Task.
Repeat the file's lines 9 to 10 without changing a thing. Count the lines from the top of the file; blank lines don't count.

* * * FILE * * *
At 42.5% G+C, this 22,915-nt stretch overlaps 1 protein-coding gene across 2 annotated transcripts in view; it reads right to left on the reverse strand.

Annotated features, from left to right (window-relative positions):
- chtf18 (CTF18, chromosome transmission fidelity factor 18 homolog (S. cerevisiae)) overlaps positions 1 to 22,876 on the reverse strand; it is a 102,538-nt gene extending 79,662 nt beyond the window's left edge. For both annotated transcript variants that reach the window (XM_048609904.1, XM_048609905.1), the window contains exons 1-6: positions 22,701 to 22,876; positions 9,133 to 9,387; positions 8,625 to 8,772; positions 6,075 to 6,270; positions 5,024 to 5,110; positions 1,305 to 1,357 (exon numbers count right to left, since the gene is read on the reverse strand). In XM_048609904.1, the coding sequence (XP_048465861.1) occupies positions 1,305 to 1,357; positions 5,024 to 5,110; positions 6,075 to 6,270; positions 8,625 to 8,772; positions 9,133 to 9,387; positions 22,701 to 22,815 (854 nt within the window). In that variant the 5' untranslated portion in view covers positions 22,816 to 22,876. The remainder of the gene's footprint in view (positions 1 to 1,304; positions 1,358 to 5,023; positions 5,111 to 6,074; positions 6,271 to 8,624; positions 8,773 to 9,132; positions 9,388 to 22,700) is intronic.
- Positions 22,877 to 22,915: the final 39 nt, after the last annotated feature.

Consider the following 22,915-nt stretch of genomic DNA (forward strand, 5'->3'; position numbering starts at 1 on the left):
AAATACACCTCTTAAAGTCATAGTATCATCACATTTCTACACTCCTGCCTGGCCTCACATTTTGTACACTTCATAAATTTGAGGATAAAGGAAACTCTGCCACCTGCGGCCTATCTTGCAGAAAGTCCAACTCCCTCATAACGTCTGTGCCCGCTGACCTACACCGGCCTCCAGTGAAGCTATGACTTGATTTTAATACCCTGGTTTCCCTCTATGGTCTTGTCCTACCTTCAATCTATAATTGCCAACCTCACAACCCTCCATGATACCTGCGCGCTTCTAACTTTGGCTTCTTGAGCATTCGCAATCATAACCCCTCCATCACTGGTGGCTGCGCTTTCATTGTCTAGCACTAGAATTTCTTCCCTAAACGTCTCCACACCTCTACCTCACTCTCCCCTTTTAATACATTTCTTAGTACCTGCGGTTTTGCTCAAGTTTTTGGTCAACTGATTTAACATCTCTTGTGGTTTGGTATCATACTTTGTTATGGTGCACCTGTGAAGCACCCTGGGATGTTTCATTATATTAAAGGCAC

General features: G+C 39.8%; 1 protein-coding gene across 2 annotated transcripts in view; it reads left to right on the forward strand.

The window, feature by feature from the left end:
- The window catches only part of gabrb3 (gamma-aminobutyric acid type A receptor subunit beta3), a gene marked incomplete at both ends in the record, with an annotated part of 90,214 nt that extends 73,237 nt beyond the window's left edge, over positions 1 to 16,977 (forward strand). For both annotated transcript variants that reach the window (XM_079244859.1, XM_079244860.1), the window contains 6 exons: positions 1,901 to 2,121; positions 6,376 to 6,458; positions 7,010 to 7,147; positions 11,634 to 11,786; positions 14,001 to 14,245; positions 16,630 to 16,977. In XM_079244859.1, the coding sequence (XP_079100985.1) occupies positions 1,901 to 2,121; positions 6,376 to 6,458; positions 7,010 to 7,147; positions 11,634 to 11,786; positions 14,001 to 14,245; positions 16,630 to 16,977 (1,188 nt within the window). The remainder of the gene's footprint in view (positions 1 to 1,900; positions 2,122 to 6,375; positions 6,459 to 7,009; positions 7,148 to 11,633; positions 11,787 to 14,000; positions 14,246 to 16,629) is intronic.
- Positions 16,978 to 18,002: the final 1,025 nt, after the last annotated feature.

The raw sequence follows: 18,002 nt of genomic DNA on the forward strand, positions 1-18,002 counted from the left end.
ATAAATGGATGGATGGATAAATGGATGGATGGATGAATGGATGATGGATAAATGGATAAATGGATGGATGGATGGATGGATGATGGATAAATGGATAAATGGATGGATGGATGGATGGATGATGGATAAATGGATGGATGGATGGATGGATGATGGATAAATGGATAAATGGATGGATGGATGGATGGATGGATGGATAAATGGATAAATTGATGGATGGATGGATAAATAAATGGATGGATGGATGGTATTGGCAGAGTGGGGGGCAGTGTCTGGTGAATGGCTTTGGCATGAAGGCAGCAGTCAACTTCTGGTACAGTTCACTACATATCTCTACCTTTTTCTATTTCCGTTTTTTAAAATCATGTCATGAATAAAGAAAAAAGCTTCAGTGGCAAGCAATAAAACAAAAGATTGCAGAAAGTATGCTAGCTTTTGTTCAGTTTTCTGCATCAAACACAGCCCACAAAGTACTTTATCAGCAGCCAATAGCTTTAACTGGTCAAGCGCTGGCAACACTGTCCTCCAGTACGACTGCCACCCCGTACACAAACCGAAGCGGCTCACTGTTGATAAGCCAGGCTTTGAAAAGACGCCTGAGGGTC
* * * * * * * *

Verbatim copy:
- The window catches only part of gabrb3 (gamma-aminobutyric acid type A receptor subunit beta3), a gene marked incomplete at both ends in the record, with an annotated part of 90,214 nt that extends 73,237 nt beyond the window's left edge, over positions 1 to 16,977 (forward strand). For both annotated transcript variants that reach the window (XM_079244859.1, XM_079244860.1), the window contains 6 exons: positions 1,901 to 2,121; positions 6,376 to 6,458; positions 7,010 to 7,147; positions 11,634 to 11,786; positions 14,001 to 14,245; positions 16,630 to 16,977. In XM_079244859.1, the coding sequence (XP_079100985.1) occupies positions 1,901 to 2,121; positions 6,376 to 6,458; positions 7,010 to 7,147; positions 11,634 to 11,786; positions 14,001 to 14,245; positions 16,630 to 16,977 (1,188 nt within the window). The remainder of the gene's footprint in view (positions 1 to 1,900; positions 2,122 to 6,375; positions 6,459 to 7,009; positions 7,148 to 11,633; positions 11,787 to 14,000; positions 14,246 to 16,629) is intronic.
- Positions 16,978 to 18,002: the final 1,025 nt, after the last annotated feature.